Instead, the polar opposite has turned out to be the case - the Maoists are being handed a landslide and MK Nepal himself has been defeated in his own district, to be joined by other CPN-UML heavyweights like Pradeep Nepal [Minister of Education, and a kinsman of MK], and KP Sharma Oli [former deputy Prime Minister].  This has left an extremely bitter taste in the mouth of the CPN-UML, who have always viewed themselves as the "established" Communist Party in Nepalese politics and have viewed the Maoists as maverick upstarts:
http://www.telegraphnepal.com/news_det.php?news_id=3256

The Nepali Congress [the PM's party, and the unofficial "big brother" of Nepal's political parties] has seen a comparable decimation of its party hierarchy in the polls.  Prime Minister GP Koirala's hopes to perpetuate the dynastic tradition of his party (in true South-Asian style!) have been dashed dramatically.  His own home-district has been swamped by Maoist victory, his cousin [and NC acting President] Sushil Koirala has been defeated in his home constituency as well, and GP's daughter Sujata Koirala-Jost is being trounced in her own district by MPRF chairman Upendra Yadav:
http://story.nepalnational.com/index.php/ct/9/cid/7399985502eaed63/id/348076/cs/1/
Koirala himself invited a good deal of criticism for his unilateral promotion of his daughter to the position of Minister-without-Portfolio, especially as Sujata is widely seen as cozy with the Delhi establishment and her well-known pro-Palace sympathies made her notoriously unpopular with Sitaula et al

Sujata herself is actively calling for a re-do of the polling in her district, alleging that she and her activists were repeatedly threatened and brutalized by Yadav and his goons.  Her complaint is amply substantiated - in the weeks leading up to the election Yadav even bragged that his men would never allow Sujata to campaign at all in her own district, and his cadres drove Sujata and her followers away from the polling booths on election day.  This has the potential to become an extremely heated, long-drawn-out dispute - Sujata has her own connections [in both Kathmandu and Delhi] who would prefer to see her triumph, and Yadav is the leader of the largest of the Terai activist parties and is likely to fight tooth-and-nail for his seat in the CA.  If any one single dispute has the potential to postpone the convening of the CA, this could be it.

Koirala, having already settled his grudge with the King, may even be inclined to empathize with him now that he has seen his own dynastic hopes so cruelly dashed to the ground.  He has very little incentive to keep his party in the government once the Maoist-dominated assembly convenes, and the CPN-UML seems to have already come to the same conclusion:
http://www.nepalnational.com/index.php/ct/9/cid/7399985502eaed63/id/348220/cs/1/
It is important to note here that although all of the major parties incorporated "republicanism" into their manifestos, their own proposals for a Nepali Republic differ widely, varying between federalist and unitary states as well as between presidential and parliamentary republics.  A decent summary of the varying proposals can be found here:
http://www.scoop.co.nz/stories/HL0803/S00451.htm
...with the party platforms summarized in the latter half of the article.  The principal mainstream parties [NC & CPN-UML] both had notably similar proposals for a federal parliamentary republic with a figurehead president [or "surrogate constitutional monarch", as I call it!].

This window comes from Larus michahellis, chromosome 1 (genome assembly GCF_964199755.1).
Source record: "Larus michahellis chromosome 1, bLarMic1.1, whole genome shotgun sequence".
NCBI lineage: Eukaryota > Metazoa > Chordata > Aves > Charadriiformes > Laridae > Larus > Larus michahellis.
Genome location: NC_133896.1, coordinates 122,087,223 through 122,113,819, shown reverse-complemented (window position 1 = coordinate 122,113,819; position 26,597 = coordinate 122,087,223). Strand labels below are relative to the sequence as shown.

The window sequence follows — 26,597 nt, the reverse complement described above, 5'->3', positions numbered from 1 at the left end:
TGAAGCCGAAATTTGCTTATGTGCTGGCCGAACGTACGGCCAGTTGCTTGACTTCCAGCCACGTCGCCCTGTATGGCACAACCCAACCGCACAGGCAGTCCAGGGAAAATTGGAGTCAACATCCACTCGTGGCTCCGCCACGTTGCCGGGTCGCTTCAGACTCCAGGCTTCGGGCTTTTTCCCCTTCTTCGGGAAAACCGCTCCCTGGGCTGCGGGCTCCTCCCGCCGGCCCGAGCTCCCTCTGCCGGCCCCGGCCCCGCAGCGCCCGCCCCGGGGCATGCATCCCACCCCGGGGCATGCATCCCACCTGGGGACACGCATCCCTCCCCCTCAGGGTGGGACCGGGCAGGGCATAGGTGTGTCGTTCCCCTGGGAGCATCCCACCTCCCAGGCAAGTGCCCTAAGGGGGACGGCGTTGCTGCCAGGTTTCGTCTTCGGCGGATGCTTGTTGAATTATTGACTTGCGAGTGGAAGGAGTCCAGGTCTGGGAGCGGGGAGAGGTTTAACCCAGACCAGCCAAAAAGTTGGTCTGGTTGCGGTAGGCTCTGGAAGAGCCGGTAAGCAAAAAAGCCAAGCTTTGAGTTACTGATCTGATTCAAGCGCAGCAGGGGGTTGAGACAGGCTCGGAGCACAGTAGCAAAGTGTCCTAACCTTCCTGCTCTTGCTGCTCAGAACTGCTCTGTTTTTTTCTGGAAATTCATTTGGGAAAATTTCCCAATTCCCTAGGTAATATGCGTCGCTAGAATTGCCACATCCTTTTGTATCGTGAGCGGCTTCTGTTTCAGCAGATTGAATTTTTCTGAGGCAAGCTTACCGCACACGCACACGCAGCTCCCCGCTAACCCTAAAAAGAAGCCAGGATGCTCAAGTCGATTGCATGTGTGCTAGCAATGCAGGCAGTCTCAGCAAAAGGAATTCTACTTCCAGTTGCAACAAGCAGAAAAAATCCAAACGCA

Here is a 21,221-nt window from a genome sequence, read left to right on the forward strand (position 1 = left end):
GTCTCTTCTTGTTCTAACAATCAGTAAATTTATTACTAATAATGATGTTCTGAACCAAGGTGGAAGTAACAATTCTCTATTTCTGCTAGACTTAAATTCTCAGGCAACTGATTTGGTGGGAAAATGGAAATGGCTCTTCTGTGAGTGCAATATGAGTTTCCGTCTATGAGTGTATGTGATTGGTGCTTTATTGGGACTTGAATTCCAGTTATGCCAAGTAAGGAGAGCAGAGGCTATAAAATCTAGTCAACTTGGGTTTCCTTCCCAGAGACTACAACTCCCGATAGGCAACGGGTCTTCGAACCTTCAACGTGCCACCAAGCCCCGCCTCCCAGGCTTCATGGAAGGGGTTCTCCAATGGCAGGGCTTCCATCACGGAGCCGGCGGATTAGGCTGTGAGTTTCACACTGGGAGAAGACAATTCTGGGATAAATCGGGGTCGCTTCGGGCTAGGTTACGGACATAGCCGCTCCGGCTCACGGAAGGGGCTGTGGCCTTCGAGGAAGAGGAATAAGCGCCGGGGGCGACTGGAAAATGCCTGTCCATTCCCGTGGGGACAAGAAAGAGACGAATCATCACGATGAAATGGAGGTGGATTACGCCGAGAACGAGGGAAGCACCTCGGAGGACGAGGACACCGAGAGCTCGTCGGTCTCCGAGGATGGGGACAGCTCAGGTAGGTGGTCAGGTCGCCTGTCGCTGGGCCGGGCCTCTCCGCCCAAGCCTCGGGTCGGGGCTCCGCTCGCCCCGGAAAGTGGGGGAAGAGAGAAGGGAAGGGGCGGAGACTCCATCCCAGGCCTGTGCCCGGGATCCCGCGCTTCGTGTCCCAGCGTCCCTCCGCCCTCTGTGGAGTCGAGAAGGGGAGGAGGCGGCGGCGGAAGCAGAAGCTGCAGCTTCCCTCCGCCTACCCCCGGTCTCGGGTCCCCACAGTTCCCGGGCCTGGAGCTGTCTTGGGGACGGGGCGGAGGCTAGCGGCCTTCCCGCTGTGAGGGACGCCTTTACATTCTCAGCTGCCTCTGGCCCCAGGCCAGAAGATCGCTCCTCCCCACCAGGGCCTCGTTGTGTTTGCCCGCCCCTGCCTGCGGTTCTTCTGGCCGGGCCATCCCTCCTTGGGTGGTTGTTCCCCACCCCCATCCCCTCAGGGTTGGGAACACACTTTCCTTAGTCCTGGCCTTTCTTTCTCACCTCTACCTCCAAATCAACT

The Maoists, however, have demanded a presidential republic with a directly-elected President holding all executive power.  Maoist supremo Prachanda has already dubbed himself "Nepal's first president", and has intimated that he intends to hold this office for a matter of decades, rather than years!  Some of the lesser left-wing parties support similar presidential republics, including the Communist offshoot parties NWPP and Janamorcha Nepal as well as Upendra Yadav's MPRF.  Yet the NWPP and JN almost always act in tandem with their "big-brother" party, the CPN-UML, and their own dismal showing in the polls [with the NWPP so far bagging 2 districts, the JN 1] would lead one to suspect that they will follow the CPN-UML should that party elect to walk out of the government.

This would leave Yadav's MPRF [and, potentially, some of the smaller Terai-based parties] as the likely junior partner in the coming Maoist-dominated government.  Indeed, this is quite nearly the *only* possible combination that the Maoists are likely to make, notwithstanding the history of bad blood between the respective cadres of the two parties [Maoist & MPRF activists have a rather unsavory track-record of literally ripping eachother to pieces!].  From a purely pragmatic standpoint, too, this would be the most intelligent alliance for Prachanda to make, at least for the time being.  The long-simmering separatist movement in the Terai has developed into Nepal's top national security issue, and the district-wide strikes declared by the MPRF and other Terai groups were finally resolved earlier this year, with just *barely* enough time left to prepare for the polls on April 10th! 

The upcoming Maoist-dominated government will have to keep the Terai happy for now, if it wants to maintain the cosmetic appearance of a nation-wide mandate.  In fact, the developing row between Sujata Koirala-Jost and Upendra Yadav may have already helped Nepal's new political alignment to coalesce in this manner - with the Maoists & MPRF on one side, and the mainstream moderates like the NP & CPN-UML on the other.  The catch to this is that whereas all of the major parties have active (and often violent) student wings, the mainstream parties noticeably lack anything resembling the paramilitary shock-troops of the YCL or the People's Liberation Army [the supposedly "dormant" Maoist Army, which has been kept intact in special cantonments at government expense!], or of Yadav's MPRF.  The implications of this are quite simple: if the moderate parties hope to be able to defend themselves, they will need to rekindle their links with the ever-royalist Nepalese Army, which cannot be pleased at the prospect of taking orders from Prachanda!